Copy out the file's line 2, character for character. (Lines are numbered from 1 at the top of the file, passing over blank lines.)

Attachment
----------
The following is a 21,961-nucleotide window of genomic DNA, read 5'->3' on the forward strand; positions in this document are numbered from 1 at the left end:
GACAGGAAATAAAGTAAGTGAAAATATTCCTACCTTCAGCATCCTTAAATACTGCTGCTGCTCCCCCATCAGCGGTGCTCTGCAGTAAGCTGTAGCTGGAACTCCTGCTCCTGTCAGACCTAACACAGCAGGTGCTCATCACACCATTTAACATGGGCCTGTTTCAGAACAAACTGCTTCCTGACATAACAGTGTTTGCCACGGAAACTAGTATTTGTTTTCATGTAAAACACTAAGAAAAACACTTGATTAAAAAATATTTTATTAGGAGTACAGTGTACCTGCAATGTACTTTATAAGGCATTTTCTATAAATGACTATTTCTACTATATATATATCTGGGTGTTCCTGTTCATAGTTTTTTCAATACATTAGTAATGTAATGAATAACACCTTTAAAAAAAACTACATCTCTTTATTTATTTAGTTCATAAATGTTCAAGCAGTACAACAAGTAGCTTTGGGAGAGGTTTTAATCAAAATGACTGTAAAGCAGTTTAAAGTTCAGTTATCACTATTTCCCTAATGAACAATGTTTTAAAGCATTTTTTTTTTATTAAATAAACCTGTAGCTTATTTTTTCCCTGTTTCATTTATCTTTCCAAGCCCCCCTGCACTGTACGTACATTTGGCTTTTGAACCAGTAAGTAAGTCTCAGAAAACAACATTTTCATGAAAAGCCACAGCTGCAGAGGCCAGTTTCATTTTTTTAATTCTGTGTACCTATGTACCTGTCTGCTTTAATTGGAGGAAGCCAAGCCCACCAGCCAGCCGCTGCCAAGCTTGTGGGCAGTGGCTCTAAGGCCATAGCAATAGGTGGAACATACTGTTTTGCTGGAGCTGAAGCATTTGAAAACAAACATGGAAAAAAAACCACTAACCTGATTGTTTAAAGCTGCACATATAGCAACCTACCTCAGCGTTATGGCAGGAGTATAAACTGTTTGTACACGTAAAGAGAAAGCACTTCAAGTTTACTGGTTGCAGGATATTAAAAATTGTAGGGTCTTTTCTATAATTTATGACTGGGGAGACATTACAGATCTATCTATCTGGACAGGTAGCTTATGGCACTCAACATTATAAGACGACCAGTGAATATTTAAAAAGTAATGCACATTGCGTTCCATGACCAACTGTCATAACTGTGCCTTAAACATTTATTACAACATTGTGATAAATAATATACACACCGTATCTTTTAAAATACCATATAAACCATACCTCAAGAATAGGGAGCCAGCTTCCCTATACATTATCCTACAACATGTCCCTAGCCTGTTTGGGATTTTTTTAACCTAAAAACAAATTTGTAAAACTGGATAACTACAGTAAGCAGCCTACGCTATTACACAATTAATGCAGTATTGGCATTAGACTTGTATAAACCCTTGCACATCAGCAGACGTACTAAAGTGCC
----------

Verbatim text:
GACAGGAAATAAAGTAAGTGAAAATATTCCTACCTTCAGCATCCTTAAATACTGCTGCTGCTCCCCCATCAGCGGTGCTCTGCAGTAAGCTGTAGCTGGAACTCCTGCTCCTGTCAGACCTAACACAGCAGGTGCTCATCACACCATTTAACATGGGCCTGTTTCAGAACAAACTGCTTCCTGACATAACAGTGTTTGCCACGGAAACTAGTATTTGTTTTCATGTAAAACACTAAGAAAAACACTTGATTAAAAAATATTTTATTAGGAGTACAGTGTACCTGCAATGTACTTTATAAGGCATTTTCTATAAATGACTATTTCTACTATATATATATCTGGGTGTTCCTGTTCATAGTTTTTTCAATACATTAGTAATGTAATGAATAACACCTTTAAAAAAAACTACATCTCTTTATTTATTTAGTTCATAAATGTTCAAGCAGTACAACAAGTAGCTTTGGGAGAGGTTTTAATCAAAATGACTGTAAAGCAGTTTAAAGTTCAGTTATCACTATTTCCCTAATGAACAATGTTTTAAAGCATTTTTTTTTTATTAAATAAACCTGTAGCTTATTTTTTCCCTGTTTCATTTATCTTTCCAAGCCCCCCTGCACTGTACGTACATTTGGCTTTTGAACCAGTAAGTAAGTCTCAGAAAACAACATTTTCATGAAAAGCCACAGCTGCAGAGGCCAGTTTCATTTTTTTAATTCTGTGTACCTATGTACCTGTCTGCTTTAATTGGAGGAAGCCAAGCCCACCAGCCAGCCGCTGCCAAGCTTGTGGGCAGTGGCTCTAAGGCCATAGCAATAGGTGGAACATACTGTTTTGCTGGAGCTGAAGCATTTGAAAACAAACATGGAAAAAAAACCACTAACCTGATTGTTTAAAGCTGCACATATAGCAACCTACCTCAGCGTTATGGCAGGAGTATAAACTGTTTGTACACGTAAAGAGAAAGCACTTCAAGTTTACTGGTTGCAGGATATTAAAAATTGTAGGGTCTTTTCTATAATTTATGACTGGGGAGACATTACAGATCTATCTATCTGGACAGGTAGCTTATGGCACTCAACATTATAAGACGACCAGTGAATATTTAAAAAGTAATGCACATTGCGTTCCATGACCAACTGTCATAACTGTGCCTTAAACATTTATTACAACATTGTGATAAATAATATACACACCGTATCTTTTAAAATACCATATAAACCATACCTCAAGAATAGGGAGCCAGCTTCCCTATACATTATCCTACAACATGTCCCTAGCCTGTTTGGGATTTTTTTAACCTAAAAACAAATTTGTAAAACTGGATAACTACAGTAAGCAGCCTACGCTATTACACAATTAATGCAGTATTGGCATTAGACTTGTATAAACCCTTGCACATCAGCAGACGTACTAAAGTGCC